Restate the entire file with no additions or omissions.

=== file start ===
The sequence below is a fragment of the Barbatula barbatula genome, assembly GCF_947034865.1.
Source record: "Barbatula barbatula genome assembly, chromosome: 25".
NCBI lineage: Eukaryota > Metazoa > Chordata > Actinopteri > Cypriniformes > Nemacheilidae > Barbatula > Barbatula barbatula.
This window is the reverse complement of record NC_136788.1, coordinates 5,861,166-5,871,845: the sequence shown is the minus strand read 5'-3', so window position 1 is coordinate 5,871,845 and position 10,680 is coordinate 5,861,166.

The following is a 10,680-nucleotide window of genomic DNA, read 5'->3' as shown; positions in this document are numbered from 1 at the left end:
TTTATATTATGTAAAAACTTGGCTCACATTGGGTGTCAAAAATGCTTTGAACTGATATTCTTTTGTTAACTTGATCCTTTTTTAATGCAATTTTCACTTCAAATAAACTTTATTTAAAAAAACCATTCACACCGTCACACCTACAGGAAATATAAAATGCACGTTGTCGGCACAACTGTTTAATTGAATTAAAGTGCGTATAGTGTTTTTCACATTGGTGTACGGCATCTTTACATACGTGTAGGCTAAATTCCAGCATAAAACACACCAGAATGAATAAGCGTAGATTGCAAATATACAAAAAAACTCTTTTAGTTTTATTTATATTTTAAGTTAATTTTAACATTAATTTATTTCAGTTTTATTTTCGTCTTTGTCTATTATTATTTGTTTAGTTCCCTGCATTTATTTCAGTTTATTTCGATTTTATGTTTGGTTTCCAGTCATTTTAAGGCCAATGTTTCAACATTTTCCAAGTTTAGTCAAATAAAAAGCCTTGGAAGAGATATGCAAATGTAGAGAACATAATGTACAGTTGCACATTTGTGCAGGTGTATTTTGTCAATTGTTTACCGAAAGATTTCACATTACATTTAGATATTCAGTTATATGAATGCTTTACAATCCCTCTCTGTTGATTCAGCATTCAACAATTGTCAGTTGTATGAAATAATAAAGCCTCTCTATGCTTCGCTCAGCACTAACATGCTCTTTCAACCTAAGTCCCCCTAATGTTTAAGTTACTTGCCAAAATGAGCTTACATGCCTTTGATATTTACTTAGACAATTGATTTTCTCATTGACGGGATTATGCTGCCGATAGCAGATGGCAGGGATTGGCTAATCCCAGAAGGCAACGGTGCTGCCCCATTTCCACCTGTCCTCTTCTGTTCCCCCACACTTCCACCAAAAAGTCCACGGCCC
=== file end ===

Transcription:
The sequence below is a fragment of the Barbatula barbatula genome, assembly GCF_947034865.1.
Source record: "Barbatula barbatula genome assembly, chromosome: 25".
NCBI lineage: Eukaryota > Metazoa > Chordata > Actinopteri > Cypriniformes > Nemacheilidae > Barbatula > Barbatula barbatula.
This window is the reverse complement of record NC_136788.1, coordinates 5,861,166-5,871,845: the sequence shown is the minus strand read 5'-3', so window position 1 is coordinate 5,871,845 and position 10,680 is coordinate 5,861,166.

The following is a 10,680-nucleotide window of genomic DNA, read 5'->3' as shown; positions in this document are numbered from 1 at the left end:
TTTATATTATGTAAAAACTTGGCTCACATTGGGTGTCAAAAATGCTTTGAACTGATATTCTTTTGTTAACTTGATCCTTTTTTAATGCAATTTTCACTTCAAATAAACTTTATTTAAAAAAACCATTCACACCGTCACACCTACAGGAAATATAAAATGCACGTTGTCGGCACAACTGTTTAATTGAATTAAAGTGCGTATAGTGTTTTTCACATTGGTGTACGGCATCTTTACATACGTGTAGGCTAAATTCCAGCATAAAACACACCAGAATGAATAAGCGTAGATTGCAAATATACAAAAAAACTCTTTTAGTTTTATTTATATTTTAAGTTAATTTTAACATTAATTTATTTCAGTTTTATTTTCGTCTTTGTCTATTATTATTTGTTTAGTTCCCTGCATTTATTTCAGTTTATTTCGATTTTATGTTTGGTTTCCAGTCATTTTAAGGCCAATGTTTCAACATTTTCCAAGTTTAGTCAAATAAAAAGCCTTGGAAGAGATATGCAAATGTAGAGAACATAATGTACAGTTGCACATTTGTGCAGGTGTATTTTGTCAATTGTTTACCGAAAGATTTCACATTACATTTAGATATTCAGTTATATGAATGCTTTACAATCCCTCTCTGTTGATTCAGCATTCAACAATTGTCAGTTGTATGAAATAATAAAGCCTCTCTATGCTTCGCTCAGCACTAACATGCTCTTTCAACCTAAGTCCCCCTAATGTTTAAGTTACTTGCCAAAATGAGCTTACATGCCTTTGATATTTACTTAGACAATTGATTTTCTCATTGACGGGATTATGCTGCCGATAGCAGATGGCAGGGATTGGCTAATCCCAGAAGGCAACGGTGCTGCCCCATTTCCACCTGTCCTCTTCTGTTCCCCCACACTTCCACCAAAAAGTCCACGGCCC